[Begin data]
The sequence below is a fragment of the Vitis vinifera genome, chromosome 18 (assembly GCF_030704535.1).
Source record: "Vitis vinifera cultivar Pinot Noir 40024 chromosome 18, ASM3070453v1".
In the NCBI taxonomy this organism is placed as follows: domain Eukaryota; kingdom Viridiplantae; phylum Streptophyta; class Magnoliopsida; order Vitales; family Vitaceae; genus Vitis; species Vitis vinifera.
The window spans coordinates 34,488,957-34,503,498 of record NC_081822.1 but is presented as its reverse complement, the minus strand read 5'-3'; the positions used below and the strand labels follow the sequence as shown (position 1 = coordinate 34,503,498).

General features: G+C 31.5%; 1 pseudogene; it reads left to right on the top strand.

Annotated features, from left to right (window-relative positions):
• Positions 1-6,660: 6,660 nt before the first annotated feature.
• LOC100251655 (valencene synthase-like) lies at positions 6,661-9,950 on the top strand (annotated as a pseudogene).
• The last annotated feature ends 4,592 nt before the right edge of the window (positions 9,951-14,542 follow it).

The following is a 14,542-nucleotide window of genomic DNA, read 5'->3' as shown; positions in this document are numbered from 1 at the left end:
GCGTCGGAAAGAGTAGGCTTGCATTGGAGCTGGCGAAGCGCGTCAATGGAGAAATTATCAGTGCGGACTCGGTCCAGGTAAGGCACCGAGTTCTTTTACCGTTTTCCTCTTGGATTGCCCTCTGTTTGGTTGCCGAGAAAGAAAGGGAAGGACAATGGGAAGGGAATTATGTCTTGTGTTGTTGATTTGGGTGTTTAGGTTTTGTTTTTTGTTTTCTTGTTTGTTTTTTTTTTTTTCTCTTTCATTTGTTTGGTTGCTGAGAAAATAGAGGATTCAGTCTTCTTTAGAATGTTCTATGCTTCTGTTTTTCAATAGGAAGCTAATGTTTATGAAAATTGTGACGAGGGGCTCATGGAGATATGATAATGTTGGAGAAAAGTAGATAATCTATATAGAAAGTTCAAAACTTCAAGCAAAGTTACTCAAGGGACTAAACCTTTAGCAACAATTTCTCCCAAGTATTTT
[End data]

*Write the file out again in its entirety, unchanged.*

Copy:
The sequence below is a fragment of the Vitis vinifera genome, chromosome 18 (assembly GCF_030704535.1).
Source record: "Vitis vinifera cultivar Pinot Noir 40024 chromosome 18, ASM3070453v1".
In the NCBI taxonomy this organism is placed as follows: domain Eukaryota; kingdom Viridiplantae; phylum Streptophyta; class Magnoliopsida; order Vitales; family Vitaceae; genus Vitis; species Vitis vinifera.
The window spans coordinates 34,488,957-34,503,498 of record NC_081822.1 but is presented as its reverse complement, the minus strand read 5'-3'; the positions used below and the strand labels follow the sequence as shown (position 1 = coordinate 34,503,498).

General features: G+C 31.5%; 1 pseudogene; it reads left to right on the top strand.

Annotated features, from left to right (window-relative positions):
• Positions 1-6,660: 6,660 nt before the first annotated feature.
• LOC100251655 (valencene synthase-like) lies at positions 6,661-9,950 on the top strand (annotated as a pseudogene).
• The last annotated feature ends 4,592 nt before the right edge of the window (positions 9,951-14,542 follow it).

The following is a 14,542-nucleotide window of genomic DNA, read 5'->3' as shown; positions in this document are numbered from 1 at the left end:
GCGTCGGAAAGAGTAGGCTTGCATTGGAGCTGGCGAAGCGCGTCAATGGAGAAATTATCAGTGCGGACTCGGTCCAGGTAAGGCACCGAGTTCTTTTACCGTTTTCCTCTTGGATTGCCCTCTGTTTGGTTGCCGAGAAAGAAAGGGAAGGACAATGGGAAGGGAATTATGTCTTGTGTTGTTGATTTGGGTGTTTAGGTTTTGTTTTTTGTTTTCTTGTTTGTTTTTTTTTTTTTCTCTTTCATTTGTTTGGTTGCTGAGAAAATAGAGGATTCAGTCTTCTTTAGAATGTTCTATGCTTCTGTTTTTCAATAGGAAGCTAATGTTTATGAAAATTGTGACGAGGGGCTCATGGAGATATGATAATGTTGGAGAAAAGTAGATAATCTATATAGAAAGTTCAAAACTTCAAGCAAAGTTACTCAAGGGACTAAACCTTTAGCAACAATTTCTCCCAAGTATTTT